Another downside is that by being so empathetic, a person who is quite emotionally intelligent can end up taking on a lot of worry and stress on behalf of other people. They may also spend a lot of time trying to help those around them and be at risk of burning out. So, while our EQ is incredibly important, we also need to use some of that self-awareness to know when to step back from situations and allow for some self-care. There is also a lot to be said for allowing spontaneity and risk to play a part in all our lives.
At the other end of the spectrum, there are those who have a low level of emotional intelligence, which can bring about a different set of problems. Those with a low EQ might find that they are often misunderstood or find it hard to assert themselves in conversations. They may struggle to read other people’s feelings and emotions or be unsure of how to react when someone is angry or upset. They might even behave in a way that comes across as insensitive, uncaring, or unsympathetic – not intentionally, but because of this difficulty in understanding the emotions of others and not knowing how to express their own emotions.
Another issue is that a lack of emotional awareness can lead to becoming overwhelmed by emotion and getting upset, or lashing out, easily; or it might mean that we don’t express emotions at all and repress a lot of our feelings rather than deal with them. Those with a lower EQ might blame others for mistakes rather than take ownership of them and have poorer coping skills, including walking away from situations instead of confronting them.
How to improve your EQ
It’s important to note that a low EQ and difficulty in controlling emotion can sometimes be a symptom of a mental health problem, such as depression or anxiety. If you feel like your ability to control and identify your emotions has changed, and you have other symptoms of a mental health issue, it’s important to talk to a medical professional.
Other things can also impact our EQ, such as how we were treated in childhood by caregivers. Not all children are encouraged to name and express the emotions that they are feeling, so they don’t develop the skills needed to be emotionally intelligent as adults. Some of us are also more naturally emotionally intelligent than others.
Whatever level you feel your EQ is at this moment, there are things you can do to improve it. Some studies show that emotional intelligence is a skill that can be built and developed with practice. It involves spending time with yourself and thinking about your emotions and how you react in different situations. Also, spend time considering comments that others might have said about you or to you. Has it been mentioned that you don’t always pick up when someone is upset, for example, or that you don’t listen? Acknowledging these comments can help you to highlight the areas to start improving. A journal can be a useful tool to help you notice areas for improvement in this period of self-reflection.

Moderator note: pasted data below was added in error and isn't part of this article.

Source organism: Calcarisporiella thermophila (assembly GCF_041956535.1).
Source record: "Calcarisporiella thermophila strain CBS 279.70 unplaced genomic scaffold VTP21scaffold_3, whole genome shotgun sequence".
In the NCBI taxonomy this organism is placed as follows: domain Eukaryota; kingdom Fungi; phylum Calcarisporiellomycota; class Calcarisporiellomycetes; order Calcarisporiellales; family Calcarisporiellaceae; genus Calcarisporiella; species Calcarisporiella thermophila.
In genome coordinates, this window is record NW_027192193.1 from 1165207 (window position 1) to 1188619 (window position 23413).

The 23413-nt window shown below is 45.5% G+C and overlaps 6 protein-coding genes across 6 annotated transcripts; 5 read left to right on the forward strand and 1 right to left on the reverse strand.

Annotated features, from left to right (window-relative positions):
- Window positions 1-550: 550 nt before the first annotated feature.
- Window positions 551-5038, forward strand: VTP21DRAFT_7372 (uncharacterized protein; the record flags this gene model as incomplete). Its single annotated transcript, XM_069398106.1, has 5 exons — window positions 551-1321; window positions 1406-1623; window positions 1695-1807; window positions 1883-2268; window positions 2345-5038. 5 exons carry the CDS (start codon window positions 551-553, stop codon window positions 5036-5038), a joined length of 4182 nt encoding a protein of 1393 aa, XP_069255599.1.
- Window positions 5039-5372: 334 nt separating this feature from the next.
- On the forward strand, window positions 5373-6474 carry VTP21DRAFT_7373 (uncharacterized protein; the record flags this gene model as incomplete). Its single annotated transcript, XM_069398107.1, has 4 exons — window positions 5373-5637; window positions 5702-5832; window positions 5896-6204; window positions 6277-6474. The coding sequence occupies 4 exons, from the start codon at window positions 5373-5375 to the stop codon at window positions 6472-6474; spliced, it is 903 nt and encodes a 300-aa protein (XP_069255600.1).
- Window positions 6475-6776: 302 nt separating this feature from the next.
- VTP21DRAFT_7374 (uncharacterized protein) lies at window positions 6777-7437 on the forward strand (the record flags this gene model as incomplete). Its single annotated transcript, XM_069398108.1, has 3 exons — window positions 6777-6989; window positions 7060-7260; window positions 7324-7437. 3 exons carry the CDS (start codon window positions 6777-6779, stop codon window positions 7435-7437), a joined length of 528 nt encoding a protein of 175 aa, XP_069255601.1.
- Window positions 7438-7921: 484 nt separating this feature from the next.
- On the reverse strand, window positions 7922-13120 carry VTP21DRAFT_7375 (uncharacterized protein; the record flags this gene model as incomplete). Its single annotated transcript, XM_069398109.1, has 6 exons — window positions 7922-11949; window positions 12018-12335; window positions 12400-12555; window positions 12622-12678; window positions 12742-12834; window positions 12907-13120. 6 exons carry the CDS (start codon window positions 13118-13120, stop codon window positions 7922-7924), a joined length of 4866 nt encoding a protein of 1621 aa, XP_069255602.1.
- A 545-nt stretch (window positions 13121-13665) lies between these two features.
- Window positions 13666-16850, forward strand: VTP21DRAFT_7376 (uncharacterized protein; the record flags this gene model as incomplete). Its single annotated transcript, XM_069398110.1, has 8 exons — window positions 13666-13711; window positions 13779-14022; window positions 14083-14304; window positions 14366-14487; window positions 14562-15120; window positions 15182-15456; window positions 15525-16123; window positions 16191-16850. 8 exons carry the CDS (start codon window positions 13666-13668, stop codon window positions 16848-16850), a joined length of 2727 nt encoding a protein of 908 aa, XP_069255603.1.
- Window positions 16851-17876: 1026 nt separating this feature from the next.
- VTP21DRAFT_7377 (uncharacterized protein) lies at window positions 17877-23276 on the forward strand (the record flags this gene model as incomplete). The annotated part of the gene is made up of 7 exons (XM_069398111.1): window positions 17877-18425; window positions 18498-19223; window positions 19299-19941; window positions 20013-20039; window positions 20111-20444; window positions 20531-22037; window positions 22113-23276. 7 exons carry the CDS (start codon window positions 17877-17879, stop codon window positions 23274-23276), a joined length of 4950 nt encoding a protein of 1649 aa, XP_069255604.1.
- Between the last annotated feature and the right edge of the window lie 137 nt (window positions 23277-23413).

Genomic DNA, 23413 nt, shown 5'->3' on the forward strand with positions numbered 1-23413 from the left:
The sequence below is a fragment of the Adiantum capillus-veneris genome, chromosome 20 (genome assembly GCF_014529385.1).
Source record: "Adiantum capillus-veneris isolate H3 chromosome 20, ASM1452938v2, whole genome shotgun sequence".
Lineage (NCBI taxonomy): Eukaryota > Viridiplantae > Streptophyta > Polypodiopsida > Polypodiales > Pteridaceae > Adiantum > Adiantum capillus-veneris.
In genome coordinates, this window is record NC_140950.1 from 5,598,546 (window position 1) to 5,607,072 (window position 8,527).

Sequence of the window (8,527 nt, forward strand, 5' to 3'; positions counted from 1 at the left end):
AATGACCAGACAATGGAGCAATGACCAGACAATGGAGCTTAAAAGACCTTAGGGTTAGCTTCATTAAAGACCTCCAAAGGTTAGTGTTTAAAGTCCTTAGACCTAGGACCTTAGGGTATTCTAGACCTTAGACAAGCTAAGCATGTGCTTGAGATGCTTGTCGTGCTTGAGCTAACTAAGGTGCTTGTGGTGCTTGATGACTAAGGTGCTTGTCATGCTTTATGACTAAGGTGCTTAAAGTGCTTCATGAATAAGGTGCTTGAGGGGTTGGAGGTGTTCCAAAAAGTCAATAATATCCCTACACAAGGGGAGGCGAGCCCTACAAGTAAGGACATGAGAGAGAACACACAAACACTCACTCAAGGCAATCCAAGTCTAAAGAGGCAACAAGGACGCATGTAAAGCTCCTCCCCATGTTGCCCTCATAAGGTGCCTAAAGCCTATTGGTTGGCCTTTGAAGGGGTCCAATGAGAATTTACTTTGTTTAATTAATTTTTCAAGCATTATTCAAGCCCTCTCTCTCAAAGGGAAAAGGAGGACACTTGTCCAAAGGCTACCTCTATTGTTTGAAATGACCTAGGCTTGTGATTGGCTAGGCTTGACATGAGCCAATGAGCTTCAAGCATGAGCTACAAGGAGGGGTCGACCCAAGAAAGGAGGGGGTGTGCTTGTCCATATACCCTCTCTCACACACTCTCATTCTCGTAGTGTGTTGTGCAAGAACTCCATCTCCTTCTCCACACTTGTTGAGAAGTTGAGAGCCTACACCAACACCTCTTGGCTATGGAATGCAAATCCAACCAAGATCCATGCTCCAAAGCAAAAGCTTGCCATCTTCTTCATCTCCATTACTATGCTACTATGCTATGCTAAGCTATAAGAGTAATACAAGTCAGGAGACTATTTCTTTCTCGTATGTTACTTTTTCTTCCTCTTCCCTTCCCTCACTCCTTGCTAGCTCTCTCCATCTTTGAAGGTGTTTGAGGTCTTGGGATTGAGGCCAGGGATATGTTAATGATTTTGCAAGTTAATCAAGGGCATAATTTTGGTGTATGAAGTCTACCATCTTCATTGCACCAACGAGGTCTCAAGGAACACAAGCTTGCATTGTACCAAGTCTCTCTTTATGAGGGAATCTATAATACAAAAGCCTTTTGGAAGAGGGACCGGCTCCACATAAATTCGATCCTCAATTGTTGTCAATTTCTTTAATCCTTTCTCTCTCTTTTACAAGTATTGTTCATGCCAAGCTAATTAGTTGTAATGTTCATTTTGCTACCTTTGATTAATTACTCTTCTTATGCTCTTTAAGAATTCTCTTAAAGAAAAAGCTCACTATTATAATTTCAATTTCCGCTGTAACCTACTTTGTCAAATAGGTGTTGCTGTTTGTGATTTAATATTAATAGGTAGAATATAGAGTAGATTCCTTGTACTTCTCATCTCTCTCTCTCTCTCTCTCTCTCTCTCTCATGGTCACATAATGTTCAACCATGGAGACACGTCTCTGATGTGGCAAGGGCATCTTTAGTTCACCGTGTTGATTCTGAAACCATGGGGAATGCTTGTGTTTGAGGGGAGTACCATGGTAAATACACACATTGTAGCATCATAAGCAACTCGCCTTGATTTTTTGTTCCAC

You can also improve your emotional intelligence by spending time with others. Make an effort to really listen to what people are saying, and ask questions that show you are paying attention. Watch people’s body language and see what you can learn from this about the way they are feeling. Try to empathize with others’ situations, even if their lives and experiences are far removed from your own life.
In sum, with practice and patience, you can build and improve your emotional intelligence and reap the benefits of success, happiness, and self-awareness.

Reference: Understanding Your Emotions 1st Edition 2023
Being able to control and manage your emotions, even in difficult situations
Confidence in yourself and acceptance of who you are
Curiosity about other people and the world around you
The ability to accept change in your life
You may identify with some, none, or all of these, which can give an indication of your level of emotional intelligence. Looking at Goleman’s five components (see Figure 1), you might feel that you are strong in some areas and less so in others, which in itself takes a degree of self-awareness to be able to understand this about yourself.
There are benefits to having a high EQ. For example, it might mean that you’re better equipped to handle difficult or stressful situations. You may be more able to remain calm yourself and help others in the same situation. It might also mean that you’re less likely to turn to external and unhealthy coping mechanisms, instead being able to manage the emotions you are experiencing.